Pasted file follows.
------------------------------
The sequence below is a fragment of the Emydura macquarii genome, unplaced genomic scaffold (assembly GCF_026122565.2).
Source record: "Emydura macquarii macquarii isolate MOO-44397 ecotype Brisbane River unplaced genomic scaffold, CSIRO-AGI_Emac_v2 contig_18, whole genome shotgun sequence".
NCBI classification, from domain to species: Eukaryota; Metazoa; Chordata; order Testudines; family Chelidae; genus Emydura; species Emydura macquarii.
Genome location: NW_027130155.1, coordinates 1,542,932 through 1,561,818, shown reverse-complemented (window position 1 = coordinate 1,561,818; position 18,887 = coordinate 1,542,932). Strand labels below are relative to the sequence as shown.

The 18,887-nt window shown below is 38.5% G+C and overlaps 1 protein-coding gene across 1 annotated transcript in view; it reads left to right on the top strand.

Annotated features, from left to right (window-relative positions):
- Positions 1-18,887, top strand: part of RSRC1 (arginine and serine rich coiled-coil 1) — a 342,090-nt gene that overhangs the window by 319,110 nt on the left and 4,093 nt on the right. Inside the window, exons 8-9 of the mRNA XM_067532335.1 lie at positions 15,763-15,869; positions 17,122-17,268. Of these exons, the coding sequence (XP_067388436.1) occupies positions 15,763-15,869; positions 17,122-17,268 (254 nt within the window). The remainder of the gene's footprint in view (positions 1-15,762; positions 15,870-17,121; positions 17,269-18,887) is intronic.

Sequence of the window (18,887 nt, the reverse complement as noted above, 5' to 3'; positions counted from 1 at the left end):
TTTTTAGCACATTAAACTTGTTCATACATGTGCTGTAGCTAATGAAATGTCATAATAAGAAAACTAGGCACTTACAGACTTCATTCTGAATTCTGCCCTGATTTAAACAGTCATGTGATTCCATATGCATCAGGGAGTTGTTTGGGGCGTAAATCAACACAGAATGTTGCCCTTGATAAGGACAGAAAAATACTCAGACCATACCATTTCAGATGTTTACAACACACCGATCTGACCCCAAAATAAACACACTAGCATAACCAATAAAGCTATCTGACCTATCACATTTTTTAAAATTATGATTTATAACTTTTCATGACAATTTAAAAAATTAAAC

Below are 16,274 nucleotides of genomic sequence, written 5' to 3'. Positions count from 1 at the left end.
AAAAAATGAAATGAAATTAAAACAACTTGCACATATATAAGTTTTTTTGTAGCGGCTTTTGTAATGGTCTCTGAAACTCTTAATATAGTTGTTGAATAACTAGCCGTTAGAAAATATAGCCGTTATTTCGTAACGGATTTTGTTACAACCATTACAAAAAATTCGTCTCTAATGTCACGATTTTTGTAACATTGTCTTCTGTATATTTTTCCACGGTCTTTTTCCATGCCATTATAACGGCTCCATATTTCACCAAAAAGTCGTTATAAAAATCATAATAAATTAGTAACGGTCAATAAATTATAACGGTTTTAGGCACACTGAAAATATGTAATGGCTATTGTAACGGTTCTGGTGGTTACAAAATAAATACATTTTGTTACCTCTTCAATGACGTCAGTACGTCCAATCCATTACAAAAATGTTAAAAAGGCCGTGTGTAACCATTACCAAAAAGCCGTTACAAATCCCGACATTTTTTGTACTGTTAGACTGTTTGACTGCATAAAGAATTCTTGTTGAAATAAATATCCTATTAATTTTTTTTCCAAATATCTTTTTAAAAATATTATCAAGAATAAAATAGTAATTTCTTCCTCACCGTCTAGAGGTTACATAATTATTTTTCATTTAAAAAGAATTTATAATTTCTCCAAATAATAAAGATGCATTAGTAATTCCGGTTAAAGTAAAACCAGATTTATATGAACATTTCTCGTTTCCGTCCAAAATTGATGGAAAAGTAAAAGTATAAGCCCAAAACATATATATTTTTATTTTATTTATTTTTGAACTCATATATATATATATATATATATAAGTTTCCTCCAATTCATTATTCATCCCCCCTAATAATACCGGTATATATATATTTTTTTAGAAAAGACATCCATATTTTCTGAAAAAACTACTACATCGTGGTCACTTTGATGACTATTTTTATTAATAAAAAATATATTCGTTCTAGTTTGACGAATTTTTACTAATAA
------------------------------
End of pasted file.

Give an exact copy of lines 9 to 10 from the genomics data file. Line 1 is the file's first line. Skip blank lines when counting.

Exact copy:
TTTTTAGCACATTAAACTTGTTCATACATGTGCTGTAGCTAATGAAATGTCATAATAAGAAAACTAGGCACTTACAGACTTCATTCTGAATTCTGCCCTGATTTAAACAGTCATGTGATTCCATATGCATCAGGGAGTTGTTTGGGGCGTAAATCAACACAGAATGTTGCCCTTGATAAGGACAGAAAAATACTCAGACCATACCATTTCAGATGTTTACAACACACCGATCTGACCCCAAAATAAACACACTAGCATAACCAATAAAGCTATCTGACCTATCACATTTTTTAAAATTATGATTTATAACTTTTCATGACAATTTAAAAAATTAAAC

Below are 16,274 nucleotides of genomic sequence, written 5' to 3'. Positions count from 1 at the left end.